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SOCIETY
Monitoring Maternal Health among U.S.
Hispanics on the U.S.-Mexico Border

Jill A. McDonald

Maternal health is one of the best indicators of the overall health of a country. Maternal health is measured by rates of maternal morbidity and mortality, but also by the occurrence of certain birth outcomes, such as adolescent birth and preterm birth. These outcomes are also, of course, detrimental to infants’ health. Having healthy mothers giving birth to healthy babies is a strong foundation for the overall health of a population.

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MEXICO-U.S. RELATIONS
Redefining Mexico-U.S. Relations
To Enhance North American Prosperity

Sergio M. Alcocer

For an entire year, up until this writing, President Donald Trump has engaged in offensive, false, simplistic rhetoric about Mexico, Mexicans, and relations between our countries. The most dangerous and concerning underlying component of his tirades is racism. The central themes of his discourse have been the traditional issues (security, migration, and trade), which frequently are those that cause the most tension and disagreements between the two nations. While they are important, our relationship must not only be measured by these.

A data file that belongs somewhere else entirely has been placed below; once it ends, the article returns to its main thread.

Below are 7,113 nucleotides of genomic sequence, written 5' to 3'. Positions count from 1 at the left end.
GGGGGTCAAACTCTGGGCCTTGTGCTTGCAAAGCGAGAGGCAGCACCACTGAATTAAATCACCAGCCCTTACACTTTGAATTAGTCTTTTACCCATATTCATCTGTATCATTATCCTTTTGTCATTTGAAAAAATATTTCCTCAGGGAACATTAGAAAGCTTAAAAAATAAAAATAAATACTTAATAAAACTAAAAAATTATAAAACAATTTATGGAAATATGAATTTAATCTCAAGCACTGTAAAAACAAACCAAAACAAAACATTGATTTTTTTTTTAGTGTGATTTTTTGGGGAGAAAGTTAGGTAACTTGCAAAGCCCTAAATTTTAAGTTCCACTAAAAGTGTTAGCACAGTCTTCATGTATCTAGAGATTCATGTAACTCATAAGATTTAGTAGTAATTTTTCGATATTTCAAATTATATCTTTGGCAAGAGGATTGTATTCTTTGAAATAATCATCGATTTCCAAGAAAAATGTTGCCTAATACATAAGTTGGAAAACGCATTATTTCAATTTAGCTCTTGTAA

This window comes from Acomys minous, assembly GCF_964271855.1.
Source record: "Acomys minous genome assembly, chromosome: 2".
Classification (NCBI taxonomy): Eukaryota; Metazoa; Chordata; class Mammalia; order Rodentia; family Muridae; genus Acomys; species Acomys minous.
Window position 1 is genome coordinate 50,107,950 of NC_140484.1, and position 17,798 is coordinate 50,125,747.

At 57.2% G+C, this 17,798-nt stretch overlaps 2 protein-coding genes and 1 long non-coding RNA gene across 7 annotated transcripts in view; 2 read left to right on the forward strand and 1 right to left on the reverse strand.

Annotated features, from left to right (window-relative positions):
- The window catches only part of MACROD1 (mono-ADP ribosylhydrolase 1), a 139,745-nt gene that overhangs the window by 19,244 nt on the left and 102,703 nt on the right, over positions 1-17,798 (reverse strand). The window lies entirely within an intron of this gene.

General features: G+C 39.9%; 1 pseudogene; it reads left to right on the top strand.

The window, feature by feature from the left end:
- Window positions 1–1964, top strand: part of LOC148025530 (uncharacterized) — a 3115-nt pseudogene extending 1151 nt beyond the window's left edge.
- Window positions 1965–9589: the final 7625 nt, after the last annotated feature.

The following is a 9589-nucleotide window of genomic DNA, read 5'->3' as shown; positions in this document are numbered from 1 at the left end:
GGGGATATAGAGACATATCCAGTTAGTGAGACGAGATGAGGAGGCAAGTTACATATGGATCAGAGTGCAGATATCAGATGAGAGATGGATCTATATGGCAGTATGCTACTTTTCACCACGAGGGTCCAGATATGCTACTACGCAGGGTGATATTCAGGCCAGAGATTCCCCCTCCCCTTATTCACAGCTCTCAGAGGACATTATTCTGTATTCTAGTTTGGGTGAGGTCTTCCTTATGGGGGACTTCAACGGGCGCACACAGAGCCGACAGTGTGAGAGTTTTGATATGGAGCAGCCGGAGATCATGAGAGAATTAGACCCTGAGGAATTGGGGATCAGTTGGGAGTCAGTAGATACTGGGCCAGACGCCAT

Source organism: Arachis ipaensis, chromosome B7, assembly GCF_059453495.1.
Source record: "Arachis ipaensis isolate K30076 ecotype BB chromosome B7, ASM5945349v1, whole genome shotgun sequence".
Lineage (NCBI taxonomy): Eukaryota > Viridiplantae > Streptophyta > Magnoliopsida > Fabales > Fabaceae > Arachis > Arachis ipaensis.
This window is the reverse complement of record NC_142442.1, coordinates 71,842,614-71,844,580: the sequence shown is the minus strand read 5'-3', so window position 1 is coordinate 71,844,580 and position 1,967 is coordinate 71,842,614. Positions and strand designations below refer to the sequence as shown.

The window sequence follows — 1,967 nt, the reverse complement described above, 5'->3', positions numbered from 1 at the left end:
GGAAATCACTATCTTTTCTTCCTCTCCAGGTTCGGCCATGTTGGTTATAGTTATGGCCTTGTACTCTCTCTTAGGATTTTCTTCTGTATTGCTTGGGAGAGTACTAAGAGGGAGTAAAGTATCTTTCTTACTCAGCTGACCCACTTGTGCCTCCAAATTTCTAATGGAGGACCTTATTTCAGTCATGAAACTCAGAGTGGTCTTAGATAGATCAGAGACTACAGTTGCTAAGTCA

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INTERNATIONAL AFFAIRS
The Importance of Social Capital
For Migrants’ Integrating into Society
Without Work Permits
Mervi Leppäkorpi

An estimated 1.9 to 3.8 million undocumented migrants live in Europe (0.3 to 0.5 percent of all residents).2 Important differences exist within Europe: for example, it is more common and accepted in southern Europe for undocumented migrants to be part of the work force. In northern European countries, irregular migration has been recognized and researched only relatively recently.

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THE SPLENDOR OF MEXICO
Ritual Huichol Art.
The Drum Fiesta and the Use of Body Paint

Ricardo Claudio Pacheco Bribiesca

the Huichol indigenous people are known in Mexico and a large part of the world for the richness and diversity of their crafts. The majority of their very colorful yarn pictures, bead weaves, and textiles use a wide range of fearlessly contrasting hues. They are comprised of geometric forms like a kaleidoscopic, with animals, flowers, plants, ritual objects, human figures, or mythical scenes parading through them, framed in plentiful scenes full of form and color.